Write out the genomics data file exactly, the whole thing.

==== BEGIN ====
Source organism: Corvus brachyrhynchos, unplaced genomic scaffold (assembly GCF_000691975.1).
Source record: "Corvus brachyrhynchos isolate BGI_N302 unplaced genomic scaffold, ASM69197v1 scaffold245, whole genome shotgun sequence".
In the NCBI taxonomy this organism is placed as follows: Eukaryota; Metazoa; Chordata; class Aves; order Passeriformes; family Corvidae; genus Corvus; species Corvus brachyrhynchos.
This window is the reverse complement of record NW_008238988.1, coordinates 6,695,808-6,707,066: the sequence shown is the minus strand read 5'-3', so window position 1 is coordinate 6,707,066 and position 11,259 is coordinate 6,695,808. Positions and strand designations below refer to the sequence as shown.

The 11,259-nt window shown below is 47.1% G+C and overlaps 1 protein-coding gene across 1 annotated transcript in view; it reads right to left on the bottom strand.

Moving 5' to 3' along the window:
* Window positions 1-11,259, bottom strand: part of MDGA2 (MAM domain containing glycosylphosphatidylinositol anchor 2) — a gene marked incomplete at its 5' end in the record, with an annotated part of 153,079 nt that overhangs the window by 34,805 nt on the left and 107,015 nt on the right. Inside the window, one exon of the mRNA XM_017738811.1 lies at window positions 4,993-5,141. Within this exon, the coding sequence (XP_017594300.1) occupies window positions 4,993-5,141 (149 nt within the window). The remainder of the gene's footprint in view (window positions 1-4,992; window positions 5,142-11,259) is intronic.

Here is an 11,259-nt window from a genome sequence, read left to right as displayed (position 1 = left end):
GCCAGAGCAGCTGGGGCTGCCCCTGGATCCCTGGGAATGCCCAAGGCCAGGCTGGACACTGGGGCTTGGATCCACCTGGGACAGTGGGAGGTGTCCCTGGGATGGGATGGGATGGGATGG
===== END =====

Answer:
Source organism: Corvus brachyrhynchos, unplaced genomic scaffold (assembly GCF_000691975.1).
Source record: "Corvus brachyrhynchos isolate BGI_N302 unplaced genomic scaffold, ASM69197v1 scaffold245, whole genome shotgun sequence".
In the NCBI taxonomy this organism is placed as follows: Eukaryota; Metazoa; Chordata; class Aves; order Passeriformes; family Corvidae; genus Corvus; species Corvus brachyrhynchos.
This window is the reverse complement of record NW_008238988.1, coordinates 6,695,808-6,707,066: the sequence shown is the minus strand read 5'-3', so window position 1 is coordinate 6,707,066 and position 11,259 is coordinate 6,695,808. Positions and strand designations below refer to the sequence as shown.

The 11,259-nt window shown below is 47.1% G+C and overlaps 1 protein-coding gene across 1 annotated transcript in view; it reads right to left on the bottom strand.

Moving 5' to 3' along the window:
* Window positions 1-11,259, bottom strand: part of MDGA2 (MAM domain containing glycosylphosphatidylinositol anchor 2) — a gene marked incomplete at its 5' end in the record, with an annotated part of 153,079 nt that overhangs the window by 34,805 nt on the left and 107,015 nt on the right. Inside the window, one exon of the mRNA XM_017738811.1 lies at window positions 4,993-5,141. Within this exon, the coding sequence (XP_017594300.1) occupies window positions 4,993-5,141 (149 nt within the window). The remainder of the gene's footprint in view (window positions 1-4,992; window positions 5,142-11,259) is intronic.

Here is an 11,259-nt window from a genome sequence, read left to right as displayed (position 1 = left end):
GCCAGAGCAGCTGGGGCTGCCCCTGGATCCCTGGGAATGCCCAAGGCCAGGCTGGACACTGGGGCTTGGATCCACCTGGGACAGTGGGAGGTGTCCCTGGGATGGGATGGGATGGGATGG